It’s a mix. Games have increased in complexity (sometimes for the worse), VR has made it easier to aim, but this is the part that matters.
fps or adventure because I just don’t like them so it is not a twitch reaction going away, I don’t think
Correct. If are healthy enough to run a quarter mile, some studies have been done, and unambigiously show older players have the reflexes to at least hold the top of most score boards with other competitive players.
What matters is whether you like it. Being good at high-intensity multiplayer FPS in particular is not about practice, but how you practice. The best are taking pot shots at everything in the game that looks like a decent target, just to see where it hits. Many of the most famous of the American ‘wild west’ did the same. And running through the practice lobby that PavlovVR has, at full sprint, not stopping if a target does get missed, but just going back through another run.
You have to like being at the top of your game, just purely for the fun of it, to be good at anything like that.
Complexity is the same way, and games have indeed increased in terms of complexity.
Onward is a good example. The classic ‘Uplink’ mode Onward requires patience, knowing where to hide, when to strike, and excellent aiming skills. So you pretty much need some PavlovVR time to be ready for Onward, and then you need to like it enough to really keep your mind focused on ‘how can I do better’ all the while while carefully taking things low and slow.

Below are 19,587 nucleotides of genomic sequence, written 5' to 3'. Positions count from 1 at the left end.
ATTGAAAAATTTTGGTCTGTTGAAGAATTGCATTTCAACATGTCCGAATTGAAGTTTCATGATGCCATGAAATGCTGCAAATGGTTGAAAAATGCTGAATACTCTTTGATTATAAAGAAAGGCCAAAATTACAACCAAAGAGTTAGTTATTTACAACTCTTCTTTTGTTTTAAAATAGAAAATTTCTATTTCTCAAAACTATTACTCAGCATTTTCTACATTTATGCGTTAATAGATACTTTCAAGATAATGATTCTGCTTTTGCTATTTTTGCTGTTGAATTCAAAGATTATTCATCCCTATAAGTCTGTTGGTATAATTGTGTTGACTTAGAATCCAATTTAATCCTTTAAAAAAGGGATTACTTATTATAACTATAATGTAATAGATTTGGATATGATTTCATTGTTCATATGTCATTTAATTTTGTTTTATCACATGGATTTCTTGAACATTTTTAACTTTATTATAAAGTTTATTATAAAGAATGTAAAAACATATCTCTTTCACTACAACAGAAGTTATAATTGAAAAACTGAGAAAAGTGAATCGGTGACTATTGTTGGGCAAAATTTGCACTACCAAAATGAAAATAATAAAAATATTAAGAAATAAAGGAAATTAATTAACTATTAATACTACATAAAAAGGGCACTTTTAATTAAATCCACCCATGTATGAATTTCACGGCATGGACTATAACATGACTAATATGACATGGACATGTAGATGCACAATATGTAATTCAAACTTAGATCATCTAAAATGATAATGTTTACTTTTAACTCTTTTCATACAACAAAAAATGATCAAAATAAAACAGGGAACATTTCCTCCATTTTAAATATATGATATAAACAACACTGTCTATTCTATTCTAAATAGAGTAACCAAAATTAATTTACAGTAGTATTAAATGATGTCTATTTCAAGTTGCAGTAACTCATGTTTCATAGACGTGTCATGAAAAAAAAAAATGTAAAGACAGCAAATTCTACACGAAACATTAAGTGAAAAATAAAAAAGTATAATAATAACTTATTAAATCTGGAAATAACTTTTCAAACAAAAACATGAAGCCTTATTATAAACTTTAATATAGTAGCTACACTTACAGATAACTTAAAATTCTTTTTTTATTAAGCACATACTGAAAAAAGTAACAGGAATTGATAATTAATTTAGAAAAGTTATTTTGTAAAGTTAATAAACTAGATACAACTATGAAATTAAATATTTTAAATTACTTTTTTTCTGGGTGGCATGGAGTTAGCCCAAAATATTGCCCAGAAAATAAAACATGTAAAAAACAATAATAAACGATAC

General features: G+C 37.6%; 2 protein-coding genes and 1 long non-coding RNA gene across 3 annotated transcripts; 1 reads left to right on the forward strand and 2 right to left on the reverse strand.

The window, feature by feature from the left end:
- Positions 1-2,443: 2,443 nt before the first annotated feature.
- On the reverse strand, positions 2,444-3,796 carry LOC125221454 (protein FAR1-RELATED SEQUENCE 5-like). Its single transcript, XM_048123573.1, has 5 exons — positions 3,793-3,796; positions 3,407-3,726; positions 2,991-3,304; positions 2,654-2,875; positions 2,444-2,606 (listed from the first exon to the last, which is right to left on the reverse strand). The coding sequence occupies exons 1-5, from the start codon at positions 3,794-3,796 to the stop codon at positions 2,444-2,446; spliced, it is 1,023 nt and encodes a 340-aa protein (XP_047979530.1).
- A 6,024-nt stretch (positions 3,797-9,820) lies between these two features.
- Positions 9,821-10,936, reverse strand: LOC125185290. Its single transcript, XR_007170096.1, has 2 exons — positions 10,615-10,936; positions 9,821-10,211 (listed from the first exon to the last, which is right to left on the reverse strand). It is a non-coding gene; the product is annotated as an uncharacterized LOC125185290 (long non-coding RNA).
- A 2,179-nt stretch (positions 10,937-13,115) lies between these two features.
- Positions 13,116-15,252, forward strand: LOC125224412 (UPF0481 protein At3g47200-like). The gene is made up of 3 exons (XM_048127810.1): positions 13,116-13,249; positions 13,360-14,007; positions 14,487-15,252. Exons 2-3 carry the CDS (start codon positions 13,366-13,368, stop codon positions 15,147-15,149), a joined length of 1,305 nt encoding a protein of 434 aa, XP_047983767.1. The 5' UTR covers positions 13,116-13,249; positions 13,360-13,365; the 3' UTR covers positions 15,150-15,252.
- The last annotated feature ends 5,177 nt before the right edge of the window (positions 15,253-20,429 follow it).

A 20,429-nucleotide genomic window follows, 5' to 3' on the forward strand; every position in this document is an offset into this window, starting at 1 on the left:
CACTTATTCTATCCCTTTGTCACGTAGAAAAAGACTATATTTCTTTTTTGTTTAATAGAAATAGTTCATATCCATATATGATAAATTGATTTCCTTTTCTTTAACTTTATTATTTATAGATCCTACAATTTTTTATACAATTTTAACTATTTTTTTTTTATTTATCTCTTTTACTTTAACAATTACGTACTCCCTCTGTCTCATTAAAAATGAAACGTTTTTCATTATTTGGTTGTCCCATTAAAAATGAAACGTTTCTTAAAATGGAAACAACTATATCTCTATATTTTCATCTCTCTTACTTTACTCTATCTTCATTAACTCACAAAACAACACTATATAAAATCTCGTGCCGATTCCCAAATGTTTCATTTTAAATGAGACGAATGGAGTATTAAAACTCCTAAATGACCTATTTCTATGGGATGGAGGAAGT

On the desktop, complexity is getting worse as more features are added. On top of that, stupid progression mechanics have been added to cripple us from the start. Then there is the default WASD key layout, which I do not use - AZSD with ‘e’ use ‘r’ reload ‘x’ jump ‘c’ crouch ‘shift’ sprint ‘f’ fire mode ‘g’ throw, dates back to the classic game Descent and is much better.
Far Cry New Dawn seems to exemplify all those characteristics. On the upside, it does present some interesting scenarios and challenges, but it takes a while to get into.
My advice would be to find something you like so much you want to play it like this.
(warning: game footage, fiction, etc…)
No twitch reaction stuff really, but an absolute mastery of pinpoint accuracy and using just the right keyboard buttons at the right moment. It’s a speedrun, and once I realized I could play through such scenarios this way, I loved it.
Things like this are downright painful for any human to play until you have some deep experience with them though… Some things happen at random too to ensure you actually have to become proficient, rather than just doing exactly the same things twice.